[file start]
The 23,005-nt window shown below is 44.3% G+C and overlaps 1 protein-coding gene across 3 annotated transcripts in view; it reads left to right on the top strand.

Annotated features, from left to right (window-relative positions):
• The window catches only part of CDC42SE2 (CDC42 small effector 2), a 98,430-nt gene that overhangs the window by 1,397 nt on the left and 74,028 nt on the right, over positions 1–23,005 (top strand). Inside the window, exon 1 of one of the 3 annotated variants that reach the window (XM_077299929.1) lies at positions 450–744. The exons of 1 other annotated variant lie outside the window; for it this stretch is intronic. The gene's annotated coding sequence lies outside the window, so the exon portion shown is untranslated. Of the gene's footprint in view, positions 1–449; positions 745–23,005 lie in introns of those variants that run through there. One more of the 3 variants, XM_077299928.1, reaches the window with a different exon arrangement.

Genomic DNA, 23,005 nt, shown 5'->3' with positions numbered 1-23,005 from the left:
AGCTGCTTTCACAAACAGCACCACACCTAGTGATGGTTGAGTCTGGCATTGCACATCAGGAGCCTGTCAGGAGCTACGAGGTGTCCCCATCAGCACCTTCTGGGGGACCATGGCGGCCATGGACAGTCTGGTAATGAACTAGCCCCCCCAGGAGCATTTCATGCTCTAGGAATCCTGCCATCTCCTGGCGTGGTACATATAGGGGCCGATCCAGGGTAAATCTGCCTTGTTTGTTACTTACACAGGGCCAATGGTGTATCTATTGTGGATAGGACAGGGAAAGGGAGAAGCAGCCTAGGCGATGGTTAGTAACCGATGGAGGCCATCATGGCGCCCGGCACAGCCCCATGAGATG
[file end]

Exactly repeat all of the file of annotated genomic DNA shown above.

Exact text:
The 23,005-nt window shown below is 44.3% G+C and overlaps 1 protein-coding gene across 3 annotated transcripts in view; it reads left to right on the top strand.

Annotated features, from left to right (window-relative positions):
• The window catches only part of CDC42SE2 (CDC42 small effector 2), a 98,430-nt gene that overhangs the window by 1,397 nt on the left and 74,028 nt on the right, over positions 1–23,005 (top strand). Inside the window, exon 1 of one of the 3 annotated variants that reach the window (XM_077299929.1) lies at positions 450–744. The exons of 1 other annotated variant lie outside the window; for it this stretch is intronic. The gene's annotated coding sequence lies outside the window, so the exon portion shown is untranslated. Of the gene's footprint in view, positions 1–449; positions 745–23,005 lie in introns of those variants that run through there. One more of the 3 variants, XM_077299928.1, reaches the window with a different exon arrangement.

Genomic DNA, 23,005 nt, shown 5'->3' with positions numbered 1-23,005 from the left:
AGCTGCTTTCACAAACAGCACCACACCTAGTGATGGTTGAGTCTGGCATTGCACATCAGGAGCCTGTCAGGAGCTACGAGGTGTCCCCATCAGCACCTTCTGGGGGACCATGGCGGCCATGGACAGTCTGGTAATGAACTAGCCCCCCCAGGAGCATTTCATGCTCTAGGAATCCTGCCATCTCCTGGCGTGGTACATATAGGGGCCGATCCAGGGTAAATCTGCCTTGTTTGTTACTTACACAGGGCCAATGGTGTATCTATTGTGGATAGGACAGGGAAAGGGAGAAGCAGCCTAGGCGATGGTTAGTAACCGATGGAGGCCATCATGGCGCCCGGCACAGCCCCATGAGATG